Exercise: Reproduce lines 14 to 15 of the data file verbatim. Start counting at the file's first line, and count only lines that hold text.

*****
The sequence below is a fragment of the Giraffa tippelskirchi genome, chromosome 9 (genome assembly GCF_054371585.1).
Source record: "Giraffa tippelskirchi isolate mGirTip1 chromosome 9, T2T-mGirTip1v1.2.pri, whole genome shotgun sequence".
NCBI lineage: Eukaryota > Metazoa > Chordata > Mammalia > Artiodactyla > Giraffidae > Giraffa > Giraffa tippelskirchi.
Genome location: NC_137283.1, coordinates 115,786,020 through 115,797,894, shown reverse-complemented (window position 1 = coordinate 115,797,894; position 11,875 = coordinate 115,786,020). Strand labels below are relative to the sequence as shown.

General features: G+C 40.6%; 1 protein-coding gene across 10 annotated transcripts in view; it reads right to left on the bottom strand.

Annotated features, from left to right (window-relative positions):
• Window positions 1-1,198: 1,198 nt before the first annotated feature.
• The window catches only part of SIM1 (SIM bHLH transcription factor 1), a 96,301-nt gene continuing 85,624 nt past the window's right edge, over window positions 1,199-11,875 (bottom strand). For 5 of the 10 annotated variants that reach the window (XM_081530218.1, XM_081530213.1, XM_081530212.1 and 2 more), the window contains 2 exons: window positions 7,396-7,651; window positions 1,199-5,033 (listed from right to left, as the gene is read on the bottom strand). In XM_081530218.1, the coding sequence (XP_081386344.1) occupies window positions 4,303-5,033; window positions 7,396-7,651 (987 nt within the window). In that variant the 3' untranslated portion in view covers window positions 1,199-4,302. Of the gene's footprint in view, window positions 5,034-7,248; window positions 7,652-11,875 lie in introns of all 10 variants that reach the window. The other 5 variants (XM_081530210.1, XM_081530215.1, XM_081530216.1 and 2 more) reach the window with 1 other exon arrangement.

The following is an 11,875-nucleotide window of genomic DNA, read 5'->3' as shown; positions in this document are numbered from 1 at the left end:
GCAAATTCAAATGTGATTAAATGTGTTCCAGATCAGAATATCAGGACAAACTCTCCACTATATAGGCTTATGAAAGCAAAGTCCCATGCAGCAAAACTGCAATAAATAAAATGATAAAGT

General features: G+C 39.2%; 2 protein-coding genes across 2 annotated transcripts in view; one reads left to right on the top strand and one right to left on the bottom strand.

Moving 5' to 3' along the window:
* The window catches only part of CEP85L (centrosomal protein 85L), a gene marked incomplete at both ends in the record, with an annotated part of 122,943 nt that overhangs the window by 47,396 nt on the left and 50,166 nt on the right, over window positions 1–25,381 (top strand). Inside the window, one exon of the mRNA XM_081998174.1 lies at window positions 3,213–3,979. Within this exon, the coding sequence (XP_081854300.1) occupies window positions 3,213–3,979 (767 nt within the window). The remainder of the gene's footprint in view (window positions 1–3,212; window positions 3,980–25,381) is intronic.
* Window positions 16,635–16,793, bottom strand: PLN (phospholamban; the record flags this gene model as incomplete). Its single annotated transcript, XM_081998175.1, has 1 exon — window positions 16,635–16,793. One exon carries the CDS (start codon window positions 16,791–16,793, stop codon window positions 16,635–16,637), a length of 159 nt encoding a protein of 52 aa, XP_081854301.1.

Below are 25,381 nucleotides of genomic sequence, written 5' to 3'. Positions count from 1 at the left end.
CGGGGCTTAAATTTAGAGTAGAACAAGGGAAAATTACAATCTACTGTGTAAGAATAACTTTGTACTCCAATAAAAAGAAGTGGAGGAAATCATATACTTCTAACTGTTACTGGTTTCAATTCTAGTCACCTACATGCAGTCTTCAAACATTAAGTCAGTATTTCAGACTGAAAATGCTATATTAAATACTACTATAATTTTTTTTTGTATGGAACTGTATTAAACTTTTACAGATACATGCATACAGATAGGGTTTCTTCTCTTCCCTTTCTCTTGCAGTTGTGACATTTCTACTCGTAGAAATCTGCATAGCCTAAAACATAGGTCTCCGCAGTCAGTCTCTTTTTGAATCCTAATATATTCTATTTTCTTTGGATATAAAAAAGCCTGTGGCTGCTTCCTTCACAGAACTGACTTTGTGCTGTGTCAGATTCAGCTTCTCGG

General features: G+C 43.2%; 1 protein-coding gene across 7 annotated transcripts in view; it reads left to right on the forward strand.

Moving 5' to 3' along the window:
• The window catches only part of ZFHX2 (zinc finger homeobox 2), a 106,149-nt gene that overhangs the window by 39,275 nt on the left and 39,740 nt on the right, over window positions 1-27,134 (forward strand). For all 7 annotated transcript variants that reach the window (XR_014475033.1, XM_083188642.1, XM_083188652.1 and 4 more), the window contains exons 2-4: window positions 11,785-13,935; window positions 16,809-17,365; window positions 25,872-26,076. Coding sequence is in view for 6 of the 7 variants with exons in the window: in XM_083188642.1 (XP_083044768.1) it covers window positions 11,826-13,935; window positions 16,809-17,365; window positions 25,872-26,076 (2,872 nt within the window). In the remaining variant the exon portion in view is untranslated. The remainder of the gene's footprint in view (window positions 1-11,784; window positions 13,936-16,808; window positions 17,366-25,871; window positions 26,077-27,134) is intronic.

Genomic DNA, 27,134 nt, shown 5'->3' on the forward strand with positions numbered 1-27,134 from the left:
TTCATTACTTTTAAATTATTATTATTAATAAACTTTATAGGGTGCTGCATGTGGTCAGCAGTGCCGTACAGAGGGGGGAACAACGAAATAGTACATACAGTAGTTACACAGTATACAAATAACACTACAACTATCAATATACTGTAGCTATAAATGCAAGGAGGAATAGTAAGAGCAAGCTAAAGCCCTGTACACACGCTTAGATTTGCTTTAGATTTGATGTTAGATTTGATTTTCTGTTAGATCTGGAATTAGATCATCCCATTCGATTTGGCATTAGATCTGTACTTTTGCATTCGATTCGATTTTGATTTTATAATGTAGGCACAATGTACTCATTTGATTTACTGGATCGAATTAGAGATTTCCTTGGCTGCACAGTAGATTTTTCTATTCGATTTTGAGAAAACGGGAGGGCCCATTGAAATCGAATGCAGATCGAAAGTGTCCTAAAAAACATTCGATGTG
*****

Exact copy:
* Window positions 16,635–16,793, bottom strand: PLN (phospholamban; the record flags this gene model as incomplete). Its single annotated transcript, XM_081998175.1, has 1 exon — window positions 16,635–16,793. One exon carries the CDS (start codon window positions 16,791–16,793, stop codon window positions 16,635–16,637), a length of 159 nt encoding a protein of 52 aa, XP_081854301.1.

Below are 25,381 nucleotides of genomic sequence, written 5' to 3'. Positions count from 1 at the left end.